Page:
If I forget you, O Jerusalem, let my right hand forget how to play the harp. (Psalm 137:5)
The word ‘secular’ always makes something inside of me giggle. Although the concept is legitimate, the word itself pulls me back to the discman days of my youth when the edgiest CD I owned was DC Talk. Youth group trips always opened with a brief admonishment: NO secular music allowed. We used to think that the line between secular and sacred was pretty to easy to find. Christian music played on KLOVE and was produced in Nashville. Secular music was . . . well . . . anything else.
David, the worship leader, takes an interesting stance in Psalm 137. “If I forget you, O Jerusalem, let my right hand forget how to play the harp.” Babylon captured Israel and then demanded, “Sing us one of those songs of Jerusalem!” David couldn’t do it. He couldn’t bring himself to use music in this way. “May my tongue stick to the roof of my mouth if I fail to remember you.”
Undoubtedly, there is a biblical precedence to use God-given talents in God-honoring ways. How we choose to live this out becomes an important conversation. My ‘secular’ projects include an acoustic album, a Broadway-style musical, and a small collection of symphonic writing. I’m so grateful for these experiences and would happily defend the God-given inspiration behind every note.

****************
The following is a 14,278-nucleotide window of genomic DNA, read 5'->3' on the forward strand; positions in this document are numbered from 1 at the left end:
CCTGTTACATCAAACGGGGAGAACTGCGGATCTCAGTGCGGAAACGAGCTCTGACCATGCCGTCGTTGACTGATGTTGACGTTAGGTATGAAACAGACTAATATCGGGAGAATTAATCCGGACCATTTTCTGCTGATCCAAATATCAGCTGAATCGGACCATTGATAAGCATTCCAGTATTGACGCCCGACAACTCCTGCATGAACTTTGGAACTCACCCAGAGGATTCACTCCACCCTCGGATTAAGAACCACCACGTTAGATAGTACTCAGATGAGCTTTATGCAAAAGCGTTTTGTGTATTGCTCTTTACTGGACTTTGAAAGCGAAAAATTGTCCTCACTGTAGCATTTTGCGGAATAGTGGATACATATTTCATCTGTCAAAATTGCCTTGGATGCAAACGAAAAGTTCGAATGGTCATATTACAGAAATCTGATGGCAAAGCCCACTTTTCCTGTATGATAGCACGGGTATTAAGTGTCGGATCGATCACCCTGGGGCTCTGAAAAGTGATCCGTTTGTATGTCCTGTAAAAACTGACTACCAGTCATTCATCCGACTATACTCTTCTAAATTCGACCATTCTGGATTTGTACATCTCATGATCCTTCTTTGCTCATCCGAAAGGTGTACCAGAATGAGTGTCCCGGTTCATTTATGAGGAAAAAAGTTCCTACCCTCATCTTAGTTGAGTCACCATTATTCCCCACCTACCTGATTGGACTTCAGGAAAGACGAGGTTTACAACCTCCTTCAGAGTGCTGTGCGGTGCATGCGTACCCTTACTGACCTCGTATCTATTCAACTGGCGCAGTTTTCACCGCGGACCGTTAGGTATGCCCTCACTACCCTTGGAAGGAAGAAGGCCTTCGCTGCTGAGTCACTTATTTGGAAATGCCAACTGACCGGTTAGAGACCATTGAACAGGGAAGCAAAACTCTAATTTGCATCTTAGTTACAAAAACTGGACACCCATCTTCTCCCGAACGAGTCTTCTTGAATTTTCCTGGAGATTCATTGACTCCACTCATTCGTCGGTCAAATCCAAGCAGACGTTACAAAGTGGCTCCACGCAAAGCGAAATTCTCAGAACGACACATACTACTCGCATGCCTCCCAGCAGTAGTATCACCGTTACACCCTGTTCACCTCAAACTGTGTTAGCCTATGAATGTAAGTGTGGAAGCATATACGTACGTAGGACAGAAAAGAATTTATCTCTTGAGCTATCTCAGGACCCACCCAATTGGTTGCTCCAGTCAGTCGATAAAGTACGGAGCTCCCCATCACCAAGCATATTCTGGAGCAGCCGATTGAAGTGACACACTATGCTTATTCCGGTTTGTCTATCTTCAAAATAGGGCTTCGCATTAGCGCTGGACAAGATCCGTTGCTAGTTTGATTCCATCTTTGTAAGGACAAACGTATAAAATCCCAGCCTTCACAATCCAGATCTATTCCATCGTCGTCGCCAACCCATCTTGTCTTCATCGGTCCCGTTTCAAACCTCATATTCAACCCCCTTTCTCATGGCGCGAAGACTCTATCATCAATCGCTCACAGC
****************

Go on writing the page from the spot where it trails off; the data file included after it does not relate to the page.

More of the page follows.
Here’s my prayer. Let my love for Christ bleed on the floor of every room I stand in. Let my sonic creations point to my creator. And, as David taught me, if I ever reach the day when my music holds no glory—when it contains nothing more than earthly tools and ambition, may I simply forget how to play.